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CT Fire Police: ‘Move Over Laws’ Designed To Protect First Responders And Roadside Workers



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When first responders across Connecticut answer the call for emergencies and other incidents on roadways and highways, they put their lives in danger to rush to assist someone in need.

Nationwide laws now require all motorists to slow down and move over whenever safely possible to protect first responders and roadside workers. At a minimum Move Over laws give first responders adequate room to do their jobs with a small buffer between themselves and passing traffic.

According to statistics, however, nearly 70 percent of drivers are either not aware of the law or simply not complying.

The Connecticut Fire Police (CFP) notes that every 4.6 days, a roadside worker or first responder in the United States is killed at the scene of a roadside incident. Hundreds more are injured each year while tending to a roadside emergency, such as car accidents, fires, or disabled vehicles, by drivers failing to slow down and move over.

Among the most recent fatalities occurred in North East, Penn., on August 19. Shawn Giles, 53, a firefighter with Fuller Hose Company, died after a driver sped into an accident investigation zone and fatally hit him.

The crash sent Giles, who was wearing a florescent green shirt and holding a bright orange handheld flag, into the air about 15-20 feet before hitting the pavement, according to investigators.

A piece of the handle Giles had been using to control traffic was found on the driver-side floorboard of the Lexus that hit him, Pennsylvania State Police said. The vehicle was heavily damaged.

The driver has been taken into custody and faces five charges including homicide by vehicle.

Move Over In Every State

For many years, AAA has been instrumental in passing Move Over laws in all states, advocating strongly for these laws to protect both first responders as well as tow truck drivers and other roadside workers. Additionally, AAA clubs nationwide have participated in educational and advocacy initiatives, creating public service announcements, and reaching out to state legislative officials to raise awareness of these vital Move Over laws.

The Move Over law in Connecticut requires any motorist driving in the lane closest to at least one stationary emergency vehicle in the travel lane or shoulder to immediately drop below the speed limit or change lanes, unless unsafe or not possible to do so.

Fines and penalties vary, based on the severity of the accident. Violating the Move Over law is an infraction in Connecticut. A fatal incident involving an emergency responder can result in a $10,000 fine, jail time, and a potential lawsuit filed by the victim’s family.

But there is more work to be done and CFP remains committed to raising awareness of the Move Over law and the dangers associated with working at the roadside.

Many states have also expanded their laws to cover other vehicles, such as utility and municipal vehicles (such as sanitation trucks), as well as any disabled vehicle on the side of the road.

Take Precautions

To better protect first responders and roadside workers and improve overall highway safety, CFP offers these precautionary tips to all motorists:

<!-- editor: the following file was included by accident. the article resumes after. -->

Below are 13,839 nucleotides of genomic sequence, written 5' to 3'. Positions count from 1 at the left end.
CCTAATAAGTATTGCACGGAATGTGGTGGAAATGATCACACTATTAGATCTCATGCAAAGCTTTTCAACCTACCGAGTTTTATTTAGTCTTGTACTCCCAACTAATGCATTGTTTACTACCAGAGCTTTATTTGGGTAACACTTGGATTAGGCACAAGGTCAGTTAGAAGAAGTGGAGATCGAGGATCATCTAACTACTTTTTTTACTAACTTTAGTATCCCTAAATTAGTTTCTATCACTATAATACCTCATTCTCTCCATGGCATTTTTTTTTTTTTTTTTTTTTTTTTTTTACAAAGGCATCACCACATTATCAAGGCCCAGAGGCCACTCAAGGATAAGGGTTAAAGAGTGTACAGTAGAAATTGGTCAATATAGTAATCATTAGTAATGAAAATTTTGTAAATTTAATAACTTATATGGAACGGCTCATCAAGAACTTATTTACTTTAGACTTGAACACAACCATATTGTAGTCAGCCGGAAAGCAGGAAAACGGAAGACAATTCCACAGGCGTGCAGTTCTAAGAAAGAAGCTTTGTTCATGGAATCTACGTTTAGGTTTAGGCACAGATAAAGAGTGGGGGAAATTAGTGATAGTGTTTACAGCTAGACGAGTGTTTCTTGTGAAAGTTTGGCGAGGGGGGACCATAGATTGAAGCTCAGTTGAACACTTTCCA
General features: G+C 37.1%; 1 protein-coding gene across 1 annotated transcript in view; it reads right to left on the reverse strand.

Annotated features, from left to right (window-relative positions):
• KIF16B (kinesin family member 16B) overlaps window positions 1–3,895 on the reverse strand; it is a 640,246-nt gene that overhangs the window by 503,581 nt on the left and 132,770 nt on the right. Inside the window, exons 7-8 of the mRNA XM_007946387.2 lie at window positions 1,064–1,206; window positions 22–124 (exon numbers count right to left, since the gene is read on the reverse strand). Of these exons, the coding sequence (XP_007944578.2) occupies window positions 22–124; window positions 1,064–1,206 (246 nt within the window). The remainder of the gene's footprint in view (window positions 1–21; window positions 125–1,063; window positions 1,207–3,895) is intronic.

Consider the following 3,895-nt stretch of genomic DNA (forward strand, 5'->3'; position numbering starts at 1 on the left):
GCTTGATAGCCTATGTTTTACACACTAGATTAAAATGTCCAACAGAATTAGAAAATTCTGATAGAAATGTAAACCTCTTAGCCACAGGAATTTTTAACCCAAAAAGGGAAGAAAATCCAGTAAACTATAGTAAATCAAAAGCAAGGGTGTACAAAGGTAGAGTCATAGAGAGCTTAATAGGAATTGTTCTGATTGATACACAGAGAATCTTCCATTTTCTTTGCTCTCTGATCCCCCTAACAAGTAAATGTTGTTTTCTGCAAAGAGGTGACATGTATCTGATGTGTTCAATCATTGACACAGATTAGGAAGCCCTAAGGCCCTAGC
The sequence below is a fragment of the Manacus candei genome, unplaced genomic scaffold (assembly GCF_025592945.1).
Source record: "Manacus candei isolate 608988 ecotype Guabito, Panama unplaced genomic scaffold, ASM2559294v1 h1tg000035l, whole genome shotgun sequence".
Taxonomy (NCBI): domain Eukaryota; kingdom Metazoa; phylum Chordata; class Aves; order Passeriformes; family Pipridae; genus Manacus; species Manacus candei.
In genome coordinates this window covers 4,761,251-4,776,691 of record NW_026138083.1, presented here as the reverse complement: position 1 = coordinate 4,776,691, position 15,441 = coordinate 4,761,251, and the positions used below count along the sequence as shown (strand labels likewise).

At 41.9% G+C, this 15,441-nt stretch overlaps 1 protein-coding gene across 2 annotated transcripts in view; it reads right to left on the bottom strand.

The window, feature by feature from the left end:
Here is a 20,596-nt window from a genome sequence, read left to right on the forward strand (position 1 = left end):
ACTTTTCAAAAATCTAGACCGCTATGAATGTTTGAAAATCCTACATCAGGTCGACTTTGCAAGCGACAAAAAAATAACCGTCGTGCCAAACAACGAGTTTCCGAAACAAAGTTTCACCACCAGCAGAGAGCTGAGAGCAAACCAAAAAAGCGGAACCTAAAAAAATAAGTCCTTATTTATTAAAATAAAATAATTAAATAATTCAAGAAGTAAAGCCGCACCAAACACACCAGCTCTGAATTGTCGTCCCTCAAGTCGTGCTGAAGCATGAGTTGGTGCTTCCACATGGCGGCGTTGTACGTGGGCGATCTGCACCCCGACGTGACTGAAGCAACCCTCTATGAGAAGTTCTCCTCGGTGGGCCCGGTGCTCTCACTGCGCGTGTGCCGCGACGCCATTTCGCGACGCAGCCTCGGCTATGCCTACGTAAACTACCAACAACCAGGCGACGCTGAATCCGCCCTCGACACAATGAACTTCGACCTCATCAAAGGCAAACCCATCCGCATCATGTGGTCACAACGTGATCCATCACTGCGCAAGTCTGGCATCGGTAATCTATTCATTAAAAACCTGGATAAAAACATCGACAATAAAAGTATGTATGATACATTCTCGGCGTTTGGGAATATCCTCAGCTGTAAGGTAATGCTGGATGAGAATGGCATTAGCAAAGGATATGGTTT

*Always remain alert. Avoid distractions and focus on the task of driving.

*Watch for situations where emergency vehicles, tow trucks, utility service vehicles, or disabled vehicles are stopped on the side of the road.

*When approaching an emergency vehicle with lights flashing on the side of a two-lane roadway, drivers should slow down to a speed that is safe and approach with caution unless otherwise directed by an emergency worker on the scene.

Some states recommend slowing to a speed that is 10-20 mph less than the posted speed limit.

*On multi-lane roadways, slow down when you see the flashing lights of an emergency vehicle at the roadside and, if possible, safely move over into an adjacent lane.

If you are unable to switch lanes, slow to a speed that is safe and reasonable. Some states recommend slowing to a speed that is 10-20 mph less than the posted speed limit.

Connecticut Fire Police are highly trained first responders who help protect first responders and emergency equipment to help save lives and/or property at car accidents, fires, and other emergencies by assisting with traffic management and other duties to protect their fellow first responders throughout the state of Connecticut. Within Newtown’s volunteer fire companies are members who have gone through the CFP certification program.

The roles of CFP officers are inherently dangerous, and they put their lives at risk each time they respond to a member of the public seeking assistance or provide roadside protection for first responders.

Connecticut Fire Police is reminding readers that Connecticut — and every state — has “Move Over” laws that require drivers to move over and slow down when they are approaching at least one stationary emergency vehicle in the travel lane or shoulder of any roadway. This is for the safety of those within an emergency scene, and is meant to prevent injuries or fatalities.
Connecticut Fire Police spent a day in Sandy Hook in March, training a group of men and women to become certified fire police officers. Training is essential for safe traffic management, especially in a time when nearly 70 people are unaware of or just ignore this state's Move Over, Slow Down law. —Bee file photo
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